By Syed Zafar Mehdi
In line with its pragmatic 'neighborhood-first' policy and iron-clad commitment to Persian Gulf security, the Ebrahim Raeisi government has in recent weeks demonstrated how regional countries can overcome hostilities through diplomacy and dialogue.
It started last week with the blockbuster diplomatic breakthrough in the Chinese capital between Tehran and Riyadh that came as a proverbial thunderbolt to war-mongering hawks and rabble-rousers in Tel Aviv and Washington.
The much-awaited rapprochement between the two regional arch-rivals after two years of off-and-on marathon talks brokered by Iraq and Oman signals a paradigm shift in Persian Gulf power dynamics and a wake-up call to the West.
Tension-easing talks between Iran and Saudi Arabia kick-started in April 2021 and gradually gathered momentum after the Raeisi-led cabinet assumed charge later that year. The role of Iraq, as well as that of Oman, was instrumental in helping the two estranged neighbors bury the hatchet.
Iran's top security official Ali Shamkhani's task in Beijing was cut out - to cross the finish line. After several days of intense deliberations with his Saudi counterpart, the two countries agreed to restore diplomatic ties and re-open diplomatic missions, an announcement that has been widely welcomed.
The news, however, dealt a weighty blow to Israeli premier Benjamin Netanyahu's project to continue so-called "normalizations", destabilize the region and form a regional alliance against Iran.
The two countries severed their ties in January 2016 after angry protesters stormed the Saudi embassy in Tehran over the execution of prominent Saudi Shia cleric Sheikh Nimr Baqir al-Nimr.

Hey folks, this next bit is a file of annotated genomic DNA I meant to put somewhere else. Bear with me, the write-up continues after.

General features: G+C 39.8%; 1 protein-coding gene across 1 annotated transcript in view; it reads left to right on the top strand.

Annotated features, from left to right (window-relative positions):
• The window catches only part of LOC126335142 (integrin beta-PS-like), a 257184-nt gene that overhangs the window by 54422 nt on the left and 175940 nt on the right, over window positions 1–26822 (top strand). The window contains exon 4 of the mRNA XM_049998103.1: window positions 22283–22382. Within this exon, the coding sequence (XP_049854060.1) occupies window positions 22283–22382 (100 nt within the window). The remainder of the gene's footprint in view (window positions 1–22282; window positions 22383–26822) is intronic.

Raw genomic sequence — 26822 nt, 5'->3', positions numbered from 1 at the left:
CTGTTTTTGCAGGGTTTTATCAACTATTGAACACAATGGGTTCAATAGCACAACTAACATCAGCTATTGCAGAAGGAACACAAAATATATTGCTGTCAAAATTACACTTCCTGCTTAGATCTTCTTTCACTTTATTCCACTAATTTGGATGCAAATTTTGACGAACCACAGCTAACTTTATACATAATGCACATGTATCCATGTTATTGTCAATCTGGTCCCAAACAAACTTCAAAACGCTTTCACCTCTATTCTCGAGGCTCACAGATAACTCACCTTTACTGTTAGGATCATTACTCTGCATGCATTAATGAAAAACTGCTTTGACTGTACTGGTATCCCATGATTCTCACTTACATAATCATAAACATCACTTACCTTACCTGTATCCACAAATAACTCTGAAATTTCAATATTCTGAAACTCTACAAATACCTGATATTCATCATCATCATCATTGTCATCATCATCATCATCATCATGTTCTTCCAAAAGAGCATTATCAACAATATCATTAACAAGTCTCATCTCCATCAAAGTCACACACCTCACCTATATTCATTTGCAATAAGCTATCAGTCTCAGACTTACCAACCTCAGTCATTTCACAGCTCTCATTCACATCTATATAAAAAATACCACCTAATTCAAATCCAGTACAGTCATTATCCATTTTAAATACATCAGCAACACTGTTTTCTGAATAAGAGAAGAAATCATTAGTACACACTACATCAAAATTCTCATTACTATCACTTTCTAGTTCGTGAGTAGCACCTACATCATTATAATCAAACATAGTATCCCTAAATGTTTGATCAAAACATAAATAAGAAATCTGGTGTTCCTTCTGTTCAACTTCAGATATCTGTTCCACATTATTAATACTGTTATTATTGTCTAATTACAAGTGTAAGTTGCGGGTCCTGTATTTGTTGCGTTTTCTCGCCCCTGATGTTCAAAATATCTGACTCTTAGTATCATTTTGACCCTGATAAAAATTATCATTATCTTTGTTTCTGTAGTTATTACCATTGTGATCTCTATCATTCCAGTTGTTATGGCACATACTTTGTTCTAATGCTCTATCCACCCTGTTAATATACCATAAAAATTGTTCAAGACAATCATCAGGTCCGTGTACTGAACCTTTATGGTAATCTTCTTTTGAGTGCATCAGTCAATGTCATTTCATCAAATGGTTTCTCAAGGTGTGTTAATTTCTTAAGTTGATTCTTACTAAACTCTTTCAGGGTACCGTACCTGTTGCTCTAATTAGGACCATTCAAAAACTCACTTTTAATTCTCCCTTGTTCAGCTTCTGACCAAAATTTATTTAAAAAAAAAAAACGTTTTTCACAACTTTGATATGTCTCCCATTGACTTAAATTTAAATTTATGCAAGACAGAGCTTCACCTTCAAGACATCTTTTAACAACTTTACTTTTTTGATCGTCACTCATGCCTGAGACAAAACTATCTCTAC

Sheikh al-Nimr, who belonged to the Shia-dominated Awamiyah village in the Qatif region of Saudi Arabia, was a strong human rights advocate and a vocal critic of the Saudi establishment's rights record.
In the final round of fence-mending talks in Beijing last week, the two sides reportedly discussed the condition of persecuted Shia minority in the Arab kingdom as well as the devastating war in Yemen.
The joint statement issued by Iran, Saudi Arabia and China said the diplomatic ice was broken due to efforts of Chinese President Xi Jinping "based on the principle of good neighborliness" as well as the "desire of the two countries to resolve differences through dialogue and diplomacy".
The rapprochement came less than a month after President Raisi's historic visit to China, the first state visit by an Iranian president to the country in two decades. As Shamkhani asserted, the president's high-stakes visit paved the ground for the restoration of diplomatic ties between the two countries.
President Raeisi's visit to Beijing came in the wake of a diplomatic row between Iran and China over a controversial joint statement by China and GCC during Xi's Riyadh visit in December. Iranian president not only cleared the air with Beijing but also gave a nod to the China-mediated peace deal with Riyadh.
The foreign ministers of Iran and Saudi Arabia are now expected to meet and discuss the exchange of ambassadors and reactivation of diplomatic missions, which will likely happen within two months.
The duo had a fleeting conversation in December last year on the sidelines of the Baghdad-centric summit in Amman, which set the tone for more formal meetings between the two top diplomats.
Iran's foreign ministry spokesman Nasser Kanaani in his Monday press conference said arrangements have already been made about the place and timing of the meeting, without going into specific details.
He also hinted at the possibility of similar agreements with other regional countries, including Bahrain and Jordan, stressing that Tehran-Riyadh detente can have "positive consequences" for the region.
Days after clinching the peace accord with Saudi Arabia in Beijing, Shamkhani on Thursday dashed off to Abu Dhabi for high-level talks with top Emirati officials with the aim of boosting bilateral cooperation.